NME says Google Currents provides an opportunity to provide 'scaled up' news for tablets
Currents, which appears to be Google's attempt at a Zite or Flipboard-style app, launched for US publishers in December, followed by a lanch for UK publishers on 11 April.
The Guardian, Metro, Independent, Sun and NME have all gained more then 100,000 subscribers. The Guardian has the most with 163,000.
The Evening Standard and Now Magazine, which were also launch partners, have clocked up more than 10,000 subscribers each.
NME's offering on Currents is called NME Live and focuses on live music including reviews and gig listings rather than pushing out the website's content.
Luke Lewis, editor of NME.com, told Journalism.co.uk that 95 per cent of the music title's subscribers are based in the UK.
He acknowledged that many subscribers are adding NME Live out of "curiosity", and the number of active users is lower than the figure of 115,000 subscriptions so far suggests.
Readers are averaging six and a half pages per visit, and showing a low bounce rate of 22 per cent.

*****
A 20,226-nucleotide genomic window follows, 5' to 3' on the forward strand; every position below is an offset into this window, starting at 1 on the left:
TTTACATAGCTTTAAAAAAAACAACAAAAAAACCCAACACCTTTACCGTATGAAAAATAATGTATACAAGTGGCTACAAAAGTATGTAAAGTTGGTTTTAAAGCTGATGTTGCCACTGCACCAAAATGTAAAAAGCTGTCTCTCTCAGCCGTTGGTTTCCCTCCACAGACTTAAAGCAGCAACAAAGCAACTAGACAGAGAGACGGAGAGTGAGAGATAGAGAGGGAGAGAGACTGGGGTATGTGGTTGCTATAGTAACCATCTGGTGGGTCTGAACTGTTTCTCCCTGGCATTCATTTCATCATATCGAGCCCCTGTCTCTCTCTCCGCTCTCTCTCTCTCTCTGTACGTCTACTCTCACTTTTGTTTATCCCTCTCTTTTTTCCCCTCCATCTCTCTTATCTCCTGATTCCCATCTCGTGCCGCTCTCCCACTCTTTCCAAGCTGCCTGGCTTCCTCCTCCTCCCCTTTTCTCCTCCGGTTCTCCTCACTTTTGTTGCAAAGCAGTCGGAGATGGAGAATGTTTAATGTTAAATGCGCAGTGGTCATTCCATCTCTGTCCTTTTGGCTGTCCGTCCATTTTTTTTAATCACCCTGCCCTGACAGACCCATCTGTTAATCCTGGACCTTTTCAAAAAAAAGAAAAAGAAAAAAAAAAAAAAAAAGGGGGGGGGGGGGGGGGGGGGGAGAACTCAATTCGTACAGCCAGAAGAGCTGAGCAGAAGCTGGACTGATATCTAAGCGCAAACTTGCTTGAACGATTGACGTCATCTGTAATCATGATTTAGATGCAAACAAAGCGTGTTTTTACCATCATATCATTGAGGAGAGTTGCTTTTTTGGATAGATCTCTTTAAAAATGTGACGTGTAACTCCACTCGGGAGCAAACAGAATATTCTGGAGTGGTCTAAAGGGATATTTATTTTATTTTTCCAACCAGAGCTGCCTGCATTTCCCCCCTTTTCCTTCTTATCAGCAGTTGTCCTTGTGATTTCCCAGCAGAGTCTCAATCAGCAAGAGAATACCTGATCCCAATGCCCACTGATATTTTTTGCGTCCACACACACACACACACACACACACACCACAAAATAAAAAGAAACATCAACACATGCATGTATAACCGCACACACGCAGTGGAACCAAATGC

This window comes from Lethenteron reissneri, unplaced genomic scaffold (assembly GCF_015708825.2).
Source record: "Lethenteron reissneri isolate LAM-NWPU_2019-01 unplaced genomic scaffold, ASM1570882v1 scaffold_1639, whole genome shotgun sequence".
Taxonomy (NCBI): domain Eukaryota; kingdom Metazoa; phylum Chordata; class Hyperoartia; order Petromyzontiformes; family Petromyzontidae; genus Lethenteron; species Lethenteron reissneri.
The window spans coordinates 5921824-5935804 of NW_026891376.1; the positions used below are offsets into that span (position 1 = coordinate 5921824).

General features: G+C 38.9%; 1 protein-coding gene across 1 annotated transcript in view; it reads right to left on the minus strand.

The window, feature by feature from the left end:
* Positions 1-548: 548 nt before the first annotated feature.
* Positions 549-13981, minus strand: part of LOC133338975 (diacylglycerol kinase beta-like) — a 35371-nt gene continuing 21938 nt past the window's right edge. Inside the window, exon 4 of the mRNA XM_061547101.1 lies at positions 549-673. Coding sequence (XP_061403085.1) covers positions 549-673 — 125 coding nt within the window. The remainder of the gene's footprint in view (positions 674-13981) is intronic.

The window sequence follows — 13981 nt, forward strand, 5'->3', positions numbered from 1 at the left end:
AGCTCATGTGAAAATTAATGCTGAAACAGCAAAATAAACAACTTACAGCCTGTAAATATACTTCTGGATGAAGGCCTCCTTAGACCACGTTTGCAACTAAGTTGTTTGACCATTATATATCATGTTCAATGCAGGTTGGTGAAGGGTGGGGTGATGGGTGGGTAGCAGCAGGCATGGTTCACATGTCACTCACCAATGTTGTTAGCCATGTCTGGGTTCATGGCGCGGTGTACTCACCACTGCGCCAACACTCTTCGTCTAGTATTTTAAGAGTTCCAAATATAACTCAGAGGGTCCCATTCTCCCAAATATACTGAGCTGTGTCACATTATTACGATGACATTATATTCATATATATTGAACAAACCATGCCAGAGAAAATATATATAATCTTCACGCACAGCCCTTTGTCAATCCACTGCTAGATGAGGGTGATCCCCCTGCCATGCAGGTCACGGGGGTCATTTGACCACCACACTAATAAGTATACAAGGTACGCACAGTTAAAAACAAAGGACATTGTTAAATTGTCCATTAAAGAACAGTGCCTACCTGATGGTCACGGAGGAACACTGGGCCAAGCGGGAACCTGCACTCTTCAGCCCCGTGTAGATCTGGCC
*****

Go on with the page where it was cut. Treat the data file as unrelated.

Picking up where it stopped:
Although NME Live does not currently include advertising on Currents, there is an opportunity to sell ad space within the app.
The NME does not currently offer an iPad app and Lewis said Currents provides a way of providing content that "looks good"and is "scaled up for tablet".
The Guardian has two editions on Currents, one available in the US and another for the UK and rest of the world which launched a fortnight ago when Currents opened up to non-US markets.
The UK edition had around 163,000 subscribers at the time of writing, and the US edition had 76,000.
According to the Guardian's mobile editor Subhajit Banerjee, it is early days for their Currents in the UK, but "almost all of the Guardian's audience so far has been on Android".
Publishers can submit their content to Google Currents by using Google Currents Producer.